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    • I go by the cover too, seeing her white on the cover makes me think she was envisioned as white. This is just one casting decision, in a few years, they'll do the play again and Hermione will be Chinese or Arab or something and we'll have ourselves a whole new race to look at her with. – SpectreWriter 1 year ago
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    • There has also been discussion about the white casting of Jennifer Lawrence in The Hunger Games as her skin colouring was always described as 'olive' suggesting she might be of mixed race since her mother and sister who are blonde are suggested to be quite different looking from the rest of the people in District 12 http://jezebel.com/5781682/the-imminent-whitewashing-of-the-hunger-games-heroine – Jacqueline Wallace 1 year ago
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    2

    The evolution of feminism in literary works

    Analyse the early works of feminism in literature and today’s. For example, compare Charlotte Bronte’s Jane Eyre to Laurie Halse Anderson’s Speak, Talk about the way women are depicted in these novels, why they’re feminist, and what message both novels are trying to give to women.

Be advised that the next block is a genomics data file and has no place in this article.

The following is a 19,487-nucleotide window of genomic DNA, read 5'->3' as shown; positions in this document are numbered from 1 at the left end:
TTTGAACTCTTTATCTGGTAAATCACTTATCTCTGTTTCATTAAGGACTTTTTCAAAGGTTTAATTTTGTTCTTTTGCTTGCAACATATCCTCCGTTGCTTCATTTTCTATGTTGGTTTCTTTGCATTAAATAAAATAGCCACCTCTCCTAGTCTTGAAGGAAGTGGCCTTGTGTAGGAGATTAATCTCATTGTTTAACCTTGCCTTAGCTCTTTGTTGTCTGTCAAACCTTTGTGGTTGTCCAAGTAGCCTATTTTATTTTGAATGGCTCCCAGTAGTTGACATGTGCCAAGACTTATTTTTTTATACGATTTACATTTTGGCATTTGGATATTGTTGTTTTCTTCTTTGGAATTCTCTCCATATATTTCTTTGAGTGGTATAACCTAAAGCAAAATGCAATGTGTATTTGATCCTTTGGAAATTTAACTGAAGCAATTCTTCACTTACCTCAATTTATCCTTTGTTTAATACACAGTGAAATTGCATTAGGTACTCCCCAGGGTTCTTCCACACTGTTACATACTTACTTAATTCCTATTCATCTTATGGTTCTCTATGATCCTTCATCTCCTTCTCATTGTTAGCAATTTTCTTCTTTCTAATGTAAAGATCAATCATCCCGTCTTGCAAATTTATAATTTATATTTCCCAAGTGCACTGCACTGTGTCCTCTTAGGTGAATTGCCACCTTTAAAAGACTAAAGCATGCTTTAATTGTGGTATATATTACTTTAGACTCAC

• This is an amazing topic. Many people today believe in feminism so much that its getting to the point of woman over man instead of woman and man. Too many novels are using feminism to the point to where younger girls automatically think that they are better than boys, just because a book made them think that. – KayD4656 2 years ago
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    • I agree with Kay on this matter, as a senior in Digital Media one point that we study is how media has shifted and how many people today make characters more for the purpose of expressing feminism rather than just making the character.Even Joss Whedon, creator of "Buffy the Vampire Slayer" is still asked why he writes strong female characters to which he responds he just wrote what he believed a female character as if an instinct and not for the purpose of making a female look strong. The problem is that these days people actually TRY to make women look strong-willed, but what they are actually doing is downplaying male character to make the female character look better.The point of equality is to not "try" and make it but to see it there as if it is a part of our natural law or our instinct. Once people understand those aspects of what it truly means to be equal, it is more likely that we will see more accurate depictions of feminism like that of Jane Eyre, Little Women, and other strong-willed females without the need for a person to actual try to create one. – Kevin Mohammed 2 years ago
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    • Consider feminism from the philosophical point of view. Use existential works. Simone de Beauvoir's "The second sex" for instance. – kimletaon 1 year ago